City Paper is not for tourists
My kid likes pirates. I like food. How could we possibly lose on a place called Piratz Tavern when it came to planning a birthday outing?
The first clue was that we stood in the empty dining room for three or four minutes before someone from the kitchen alerted an appropriately swashbuckling type who, to be fair, looked as if he’d be as comfortable serving mead at a ren faire as bringing a paper eye patch to our 3-year-old, which he did with dispatch.
That was the fastest I saw anyone move at Piratz. Our food took 50 minutes to arrive (we were one of three parties in the joint by that point), and God forbid anyone refills your tea once in a damn while. My jerk pork sandwich was good, if sparely dressed, but my wife’s steak sandwich was aggressively average, and the kid’s fish sticks were Mrs. Paul’s-worthy and overdone.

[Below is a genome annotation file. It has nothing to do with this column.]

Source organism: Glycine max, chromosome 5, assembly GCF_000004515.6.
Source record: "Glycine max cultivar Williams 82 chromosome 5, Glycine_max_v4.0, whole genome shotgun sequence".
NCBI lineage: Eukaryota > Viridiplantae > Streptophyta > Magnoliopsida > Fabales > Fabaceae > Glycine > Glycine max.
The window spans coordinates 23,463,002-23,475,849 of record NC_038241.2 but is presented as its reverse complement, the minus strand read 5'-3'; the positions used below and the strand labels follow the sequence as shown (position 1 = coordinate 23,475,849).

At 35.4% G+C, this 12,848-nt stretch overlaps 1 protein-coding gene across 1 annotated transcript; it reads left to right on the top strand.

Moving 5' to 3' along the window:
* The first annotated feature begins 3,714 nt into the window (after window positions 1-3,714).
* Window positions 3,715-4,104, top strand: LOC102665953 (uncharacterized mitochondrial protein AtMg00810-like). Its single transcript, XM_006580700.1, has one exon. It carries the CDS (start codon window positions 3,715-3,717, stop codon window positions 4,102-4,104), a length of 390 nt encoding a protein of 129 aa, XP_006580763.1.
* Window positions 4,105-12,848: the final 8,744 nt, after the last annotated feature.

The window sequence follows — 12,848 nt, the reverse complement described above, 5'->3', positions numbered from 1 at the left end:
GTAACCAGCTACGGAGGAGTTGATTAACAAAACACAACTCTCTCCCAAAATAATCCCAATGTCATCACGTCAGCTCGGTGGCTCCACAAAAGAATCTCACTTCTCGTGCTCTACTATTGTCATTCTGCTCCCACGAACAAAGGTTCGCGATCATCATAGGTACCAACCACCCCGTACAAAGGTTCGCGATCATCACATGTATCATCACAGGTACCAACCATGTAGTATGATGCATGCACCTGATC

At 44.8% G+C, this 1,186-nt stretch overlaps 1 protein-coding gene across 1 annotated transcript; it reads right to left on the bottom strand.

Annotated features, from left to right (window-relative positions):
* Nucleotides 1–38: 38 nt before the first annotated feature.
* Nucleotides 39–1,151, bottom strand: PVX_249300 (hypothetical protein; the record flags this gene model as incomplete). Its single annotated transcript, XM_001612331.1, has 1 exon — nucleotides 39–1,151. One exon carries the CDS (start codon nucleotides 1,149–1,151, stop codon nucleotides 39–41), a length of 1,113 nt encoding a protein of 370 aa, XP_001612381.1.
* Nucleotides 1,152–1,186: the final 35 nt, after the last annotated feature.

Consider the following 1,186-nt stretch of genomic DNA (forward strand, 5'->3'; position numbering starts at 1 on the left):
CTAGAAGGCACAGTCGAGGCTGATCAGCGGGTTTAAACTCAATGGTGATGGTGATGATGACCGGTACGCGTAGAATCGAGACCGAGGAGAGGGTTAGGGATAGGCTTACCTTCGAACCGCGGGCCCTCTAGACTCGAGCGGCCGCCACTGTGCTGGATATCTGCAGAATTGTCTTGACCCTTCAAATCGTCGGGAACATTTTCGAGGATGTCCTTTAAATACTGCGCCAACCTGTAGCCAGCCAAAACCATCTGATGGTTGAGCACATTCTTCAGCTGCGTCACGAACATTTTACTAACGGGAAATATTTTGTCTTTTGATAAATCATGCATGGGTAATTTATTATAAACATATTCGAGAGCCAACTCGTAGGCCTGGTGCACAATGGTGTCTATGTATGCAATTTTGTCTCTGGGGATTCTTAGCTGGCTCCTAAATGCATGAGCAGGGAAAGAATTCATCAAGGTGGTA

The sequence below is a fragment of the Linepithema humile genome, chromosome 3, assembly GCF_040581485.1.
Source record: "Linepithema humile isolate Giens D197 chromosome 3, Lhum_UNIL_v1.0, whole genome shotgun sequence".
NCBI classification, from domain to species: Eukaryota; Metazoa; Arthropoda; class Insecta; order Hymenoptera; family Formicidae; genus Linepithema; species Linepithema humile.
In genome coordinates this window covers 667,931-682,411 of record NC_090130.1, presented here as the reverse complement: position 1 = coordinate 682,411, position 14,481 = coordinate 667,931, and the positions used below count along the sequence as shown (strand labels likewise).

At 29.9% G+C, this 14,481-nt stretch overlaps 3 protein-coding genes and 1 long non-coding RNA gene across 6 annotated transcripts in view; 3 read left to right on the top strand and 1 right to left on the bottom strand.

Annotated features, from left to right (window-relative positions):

The décor is great. Jolly Rogers abound, there are atmospheric wax drippings on tables, and knives are thrust hilt-deep in the walls above the kitchen—-though I have to wonder if they were thrown by diners too weakened by hunger to signal their dissatisfaction any other way. I’m really surprised by the half-assedness of this place. I mean, it seems like a slam dunk to entertain kids during the day and frat boys at night. Then again, maybe a real pirate wouldn’t care whether your food came in a reasonable time or if it was edible. He’d probably just shiv you and plunder your dubloons.
(Confidential to the DCist writer who expressed hope last year that Piratz’ late closing hours would offer “suburbanites the same opportunities as citydwellers to stay up way too late, eating and drinking”—this restaurant is roughly 1,600 feet from the District line.)